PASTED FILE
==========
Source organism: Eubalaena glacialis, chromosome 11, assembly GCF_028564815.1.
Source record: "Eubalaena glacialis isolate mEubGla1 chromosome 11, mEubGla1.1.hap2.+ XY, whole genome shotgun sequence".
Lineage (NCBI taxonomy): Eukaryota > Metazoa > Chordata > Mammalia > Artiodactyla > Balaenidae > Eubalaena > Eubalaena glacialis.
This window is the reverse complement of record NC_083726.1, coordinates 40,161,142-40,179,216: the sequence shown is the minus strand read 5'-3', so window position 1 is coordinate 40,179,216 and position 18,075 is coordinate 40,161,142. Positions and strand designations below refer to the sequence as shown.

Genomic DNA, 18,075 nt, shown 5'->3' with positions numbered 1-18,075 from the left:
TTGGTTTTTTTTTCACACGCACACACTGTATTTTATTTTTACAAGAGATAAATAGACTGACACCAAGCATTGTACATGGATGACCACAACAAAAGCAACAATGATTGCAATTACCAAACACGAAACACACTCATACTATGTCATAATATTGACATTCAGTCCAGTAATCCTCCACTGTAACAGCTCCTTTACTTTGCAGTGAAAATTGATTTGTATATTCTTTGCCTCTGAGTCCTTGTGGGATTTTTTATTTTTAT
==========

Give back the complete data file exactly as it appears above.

Source organism: Eubalaena glacialis, chromosome 11, assembly GCF_028564815.1.
Source record: "Eubalaena glacialis isolate mEubGla1 chromosome 11, mEubGla1.1.hap2.+ XY, whole genome shotgun sequence".
Lineage (NCBI taxonomy): Eukaryota > Metazoa > Chordata > Mammalia > Artiodactyla > Balaenidae > Eubalaena > Eubalaena glacialis.
This window is the reverse complement of record NC_083726.1, coordinates 40,161,142-40,179,216: the sequence shown is the minus strand read 5'-3', so window position 1 is coordinate 40,179,216 and position 18,075 is coordinate 40,161,142. Positions and strand designations below refer to the sequence as shown.

Genomic DNA, 18,075 nt, shown 5'->3' with positions numbered 1-18,075 from the left:
TTGGTTTTTTTTTCACACGCACACACTGTATTTTATTTTTACAAGAGATAAATAGACTGACACCAAGCATTGTACATGGATGACCACAACAAAAGCAACAATGATTGCAATTACCAAACACGAAACACACTCATACTATGTCATAATATTGACATTCAGTCCAGTAATCCTCCACTGTAACAGCTCCTTTACTTTGCAGTGAAAATTGATTTGTATATTCTTTGCCTCTGAGTCCTTGTGGGATTTTTTATTTTTAT